It's been more than two years since historian James McWilliams inspired a post here. This time McWilliams has declared that not only is factory farming unsustainable, but all the small-scale locally-produced meat production niches are unsustainable too:
Grass-grazing cows emit considerably more methane than grain-fed cows. Pastured organic chickens have a 20 percent greater impact on global warming. It requires 2 to 20 acres to raise a cow on grass. If we raised all the cows in the United States on grass (all 100 million of them), cattle would require (using the figure of 10 acres per cow) almost half the country’s land (and this figure excludes space needed for pastured chicken and pigs). A tract of land just larger than France has been carved out of the Brazilian rain forest and turned over to grazing cattle. Nothing about this is sustainable...He also thwarts the claim that these systems are more natural because the animal breeds farmers raise are either far removed from nature or their animal urges and life cycles require interference.
...Rotational grazing works better in theory than in practice. Consider Joel Salatin, the guru of nutrient cycling, who employs chickens to enrich his cows’ grazing lands with nutrients. His plan appears to be impressively eco-correct, until we learn that he feeds his chickens with tens of thousands of pounds a year of imported corn and soy feed. This common practice is an economic necessity. Still, if a farmer isn’t growing his own feed, the nutrients going into the soil have been purloined from another, most likely industrial, farm, thereby undermining the benefits of nutrient cycling.Still, I disagree with his thesis. He takes the position that our current "factory farming" system is unsustainable and the small-scale alternatives are unsustainable, therefore eating meat and animal products is unsustainable.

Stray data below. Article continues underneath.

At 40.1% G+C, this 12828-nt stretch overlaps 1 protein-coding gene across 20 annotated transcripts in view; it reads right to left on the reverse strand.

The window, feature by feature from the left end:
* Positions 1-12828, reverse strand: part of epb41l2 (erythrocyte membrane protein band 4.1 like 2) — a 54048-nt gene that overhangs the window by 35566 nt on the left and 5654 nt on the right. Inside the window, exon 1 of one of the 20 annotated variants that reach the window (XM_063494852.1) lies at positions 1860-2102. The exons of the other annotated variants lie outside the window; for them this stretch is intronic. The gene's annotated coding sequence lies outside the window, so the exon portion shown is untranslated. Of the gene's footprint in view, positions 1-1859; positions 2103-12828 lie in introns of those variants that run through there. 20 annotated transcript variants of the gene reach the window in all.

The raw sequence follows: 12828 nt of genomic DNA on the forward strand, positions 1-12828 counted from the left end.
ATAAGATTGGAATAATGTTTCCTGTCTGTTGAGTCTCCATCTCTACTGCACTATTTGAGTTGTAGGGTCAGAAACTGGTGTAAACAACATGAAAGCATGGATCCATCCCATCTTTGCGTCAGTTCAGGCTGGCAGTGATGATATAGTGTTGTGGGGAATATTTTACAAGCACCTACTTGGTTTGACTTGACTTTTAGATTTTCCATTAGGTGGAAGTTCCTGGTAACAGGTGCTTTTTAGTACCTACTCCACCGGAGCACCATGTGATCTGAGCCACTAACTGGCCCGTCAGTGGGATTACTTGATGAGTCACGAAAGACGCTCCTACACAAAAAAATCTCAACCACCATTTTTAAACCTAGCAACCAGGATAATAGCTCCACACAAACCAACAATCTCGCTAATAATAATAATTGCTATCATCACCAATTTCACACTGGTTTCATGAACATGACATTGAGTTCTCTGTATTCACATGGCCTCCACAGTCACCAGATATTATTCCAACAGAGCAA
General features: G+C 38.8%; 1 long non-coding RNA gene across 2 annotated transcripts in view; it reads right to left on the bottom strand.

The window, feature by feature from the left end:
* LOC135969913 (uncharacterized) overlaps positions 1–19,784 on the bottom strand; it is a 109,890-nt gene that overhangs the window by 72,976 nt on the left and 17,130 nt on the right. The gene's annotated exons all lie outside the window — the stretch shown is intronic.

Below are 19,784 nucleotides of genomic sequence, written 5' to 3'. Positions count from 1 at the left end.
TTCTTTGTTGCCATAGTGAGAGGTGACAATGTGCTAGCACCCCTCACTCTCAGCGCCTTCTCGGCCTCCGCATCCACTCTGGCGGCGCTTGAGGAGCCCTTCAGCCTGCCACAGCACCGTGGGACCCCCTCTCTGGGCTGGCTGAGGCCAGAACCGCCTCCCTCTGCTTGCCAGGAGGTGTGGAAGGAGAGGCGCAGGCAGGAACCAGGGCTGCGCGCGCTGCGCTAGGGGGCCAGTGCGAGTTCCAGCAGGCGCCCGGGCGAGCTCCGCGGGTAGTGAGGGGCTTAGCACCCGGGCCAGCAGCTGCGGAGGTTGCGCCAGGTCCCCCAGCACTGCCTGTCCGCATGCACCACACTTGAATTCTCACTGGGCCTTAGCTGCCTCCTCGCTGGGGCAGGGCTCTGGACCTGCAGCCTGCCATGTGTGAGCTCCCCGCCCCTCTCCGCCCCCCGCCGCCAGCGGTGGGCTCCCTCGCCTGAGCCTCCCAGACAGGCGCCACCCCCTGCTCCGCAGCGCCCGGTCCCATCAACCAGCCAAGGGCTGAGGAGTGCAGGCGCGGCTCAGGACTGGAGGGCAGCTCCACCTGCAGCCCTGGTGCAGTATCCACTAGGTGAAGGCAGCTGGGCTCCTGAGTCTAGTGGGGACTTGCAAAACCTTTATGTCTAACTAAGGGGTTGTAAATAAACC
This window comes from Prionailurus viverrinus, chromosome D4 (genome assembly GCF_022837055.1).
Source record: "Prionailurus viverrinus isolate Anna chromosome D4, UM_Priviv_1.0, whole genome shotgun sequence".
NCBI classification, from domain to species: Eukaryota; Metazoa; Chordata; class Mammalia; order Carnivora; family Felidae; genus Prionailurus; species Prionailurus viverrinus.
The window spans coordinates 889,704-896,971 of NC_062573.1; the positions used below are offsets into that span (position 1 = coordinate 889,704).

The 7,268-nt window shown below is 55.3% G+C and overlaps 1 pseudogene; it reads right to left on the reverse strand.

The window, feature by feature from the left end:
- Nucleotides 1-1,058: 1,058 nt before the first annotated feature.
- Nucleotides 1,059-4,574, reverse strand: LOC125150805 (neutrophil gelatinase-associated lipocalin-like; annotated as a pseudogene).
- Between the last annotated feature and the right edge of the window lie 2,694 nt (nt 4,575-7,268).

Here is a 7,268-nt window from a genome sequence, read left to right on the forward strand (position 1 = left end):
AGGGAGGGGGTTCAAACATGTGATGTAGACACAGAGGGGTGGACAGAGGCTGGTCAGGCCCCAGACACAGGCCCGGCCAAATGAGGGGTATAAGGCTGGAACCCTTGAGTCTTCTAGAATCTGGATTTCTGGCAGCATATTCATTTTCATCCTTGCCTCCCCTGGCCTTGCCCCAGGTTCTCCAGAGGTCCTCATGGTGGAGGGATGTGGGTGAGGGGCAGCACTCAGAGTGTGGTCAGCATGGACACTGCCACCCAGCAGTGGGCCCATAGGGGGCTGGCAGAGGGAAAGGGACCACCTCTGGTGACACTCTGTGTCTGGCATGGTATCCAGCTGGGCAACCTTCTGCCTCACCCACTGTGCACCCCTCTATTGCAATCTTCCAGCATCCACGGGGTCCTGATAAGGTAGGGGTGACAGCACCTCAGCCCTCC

By that logic, he might as well say that food production can never be sustainable.
The critics of "factory farming" have a history of exaggerations, but suppose they are accurate and we shouldn't produce food on a large scale the way we do now. That's simple enough to fix; we follow agricultural economist William A. Masters suggestion and revamp large-scale food production.
There's nothing preventing us from producing an industrial system for food production that deals with the legitimate problems raised by critics, like run-off and animal welfare. If sustainability is a legitimate hurdle to overcome, then we have to make smart changes. Inefficient, wasteful and expensive small farms are not the solution.